In this example, $400 is your savings goal based on the price of eyeglasses today. But following inflation rate patterns, a similar set of frames may cost $485 10 years down the road. Because inflation decreases purchasing power over time, the same amount of cash (in this case, $400) will buy less in the future than it does today. In other words, you will not have saved enough to meet your goal.
Now, let’s say that, instead of stashing the cash under your mattress, you park it in a savings account for that 10 years. You know that it’s a more responsible way to save—if you’re not going to be spending that $400 for a while, you might as well be earning interest on it! At a rate of 1.05% APR, over 10 years, your initial $400 would grow to $444. You’ll have grown your savings, and while that’s a positive thing, you’d still be $41 short of getting your new glasses.
This example makes inflation seem like a minor inconvenience or annoyance—but now imagine scaling this concept up to a giant savings goal like funding your retirement. In setting your goal, you may determine that you need to save up $10,000 a year to maintain the post-career lifestyle you want. But what if by the time you retire, factoring in the effects of inflation, that exact same lifestyle costs double or even triple that amount? What are you to do?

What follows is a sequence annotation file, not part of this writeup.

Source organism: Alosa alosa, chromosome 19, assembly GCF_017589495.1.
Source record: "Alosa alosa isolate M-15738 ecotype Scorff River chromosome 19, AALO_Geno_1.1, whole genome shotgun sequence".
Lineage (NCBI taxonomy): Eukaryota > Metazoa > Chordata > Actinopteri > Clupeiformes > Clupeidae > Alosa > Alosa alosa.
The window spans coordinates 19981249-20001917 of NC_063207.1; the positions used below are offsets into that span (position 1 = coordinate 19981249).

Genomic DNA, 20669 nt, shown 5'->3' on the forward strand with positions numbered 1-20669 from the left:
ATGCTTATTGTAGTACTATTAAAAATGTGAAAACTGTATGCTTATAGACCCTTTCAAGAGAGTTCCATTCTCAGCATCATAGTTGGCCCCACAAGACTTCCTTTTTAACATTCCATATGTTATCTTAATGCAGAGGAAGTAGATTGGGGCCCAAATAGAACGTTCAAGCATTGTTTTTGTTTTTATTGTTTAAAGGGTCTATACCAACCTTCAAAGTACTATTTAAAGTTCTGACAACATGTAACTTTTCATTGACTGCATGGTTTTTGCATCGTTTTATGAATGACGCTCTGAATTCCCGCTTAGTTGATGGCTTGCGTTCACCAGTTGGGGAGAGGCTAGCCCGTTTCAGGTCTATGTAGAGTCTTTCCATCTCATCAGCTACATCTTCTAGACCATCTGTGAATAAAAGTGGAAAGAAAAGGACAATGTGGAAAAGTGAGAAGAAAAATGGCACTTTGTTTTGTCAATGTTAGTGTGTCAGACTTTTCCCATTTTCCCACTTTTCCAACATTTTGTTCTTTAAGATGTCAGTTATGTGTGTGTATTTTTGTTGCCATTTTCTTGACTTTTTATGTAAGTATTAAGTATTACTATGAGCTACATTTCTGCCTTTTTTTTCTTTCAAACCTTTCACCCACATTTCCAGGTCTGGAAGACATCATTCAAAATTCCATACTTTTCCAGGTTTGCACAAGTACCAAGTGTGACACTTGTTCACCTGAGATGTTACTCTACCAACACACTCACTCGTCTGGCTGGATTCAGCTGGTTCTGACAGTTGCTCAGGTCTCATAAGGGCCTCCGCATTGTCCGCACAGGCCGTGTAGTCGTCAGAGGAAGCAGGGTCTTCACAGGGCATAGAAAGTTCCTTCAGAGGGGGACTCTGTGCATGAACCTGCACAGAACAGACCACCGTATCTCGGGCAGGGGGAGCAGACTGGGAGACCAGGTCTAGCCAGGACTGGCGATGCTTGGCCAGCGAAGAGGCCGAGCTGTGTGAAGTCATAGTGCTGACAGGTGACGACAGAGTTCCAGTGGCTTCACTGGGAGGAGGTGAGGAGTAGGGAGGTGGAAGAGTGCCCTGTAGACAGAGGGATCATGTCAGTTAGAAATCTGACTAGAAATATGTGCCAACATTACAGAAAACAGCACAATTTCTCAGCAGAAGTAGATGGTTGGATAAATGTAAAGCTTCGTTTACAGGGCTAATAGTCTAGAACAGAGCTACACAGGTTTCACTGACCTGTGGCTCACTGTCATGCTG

Beat inflation with these strategies
Inflation can make the act of saving seem depressing, even though saving is a major contributor to your financial well-being. The first step in countering inflation is to acknowledge that it exists, that it is affecting your finances in a very real way and that some extra effort is required to overcome it. The following suggestions will help strengthen your savings against the eroding effects of inflation.
1. Plan accordingly
Even though inflation doesn’t affect all products and services equally (for example, in any given year, college tuition rates may rise more steeply than airline ticket rates), it’s almost certain that, in general, the same things will cost more in the future than they do today. Adjust your savings goals and err on the generous side in order to reflect that change.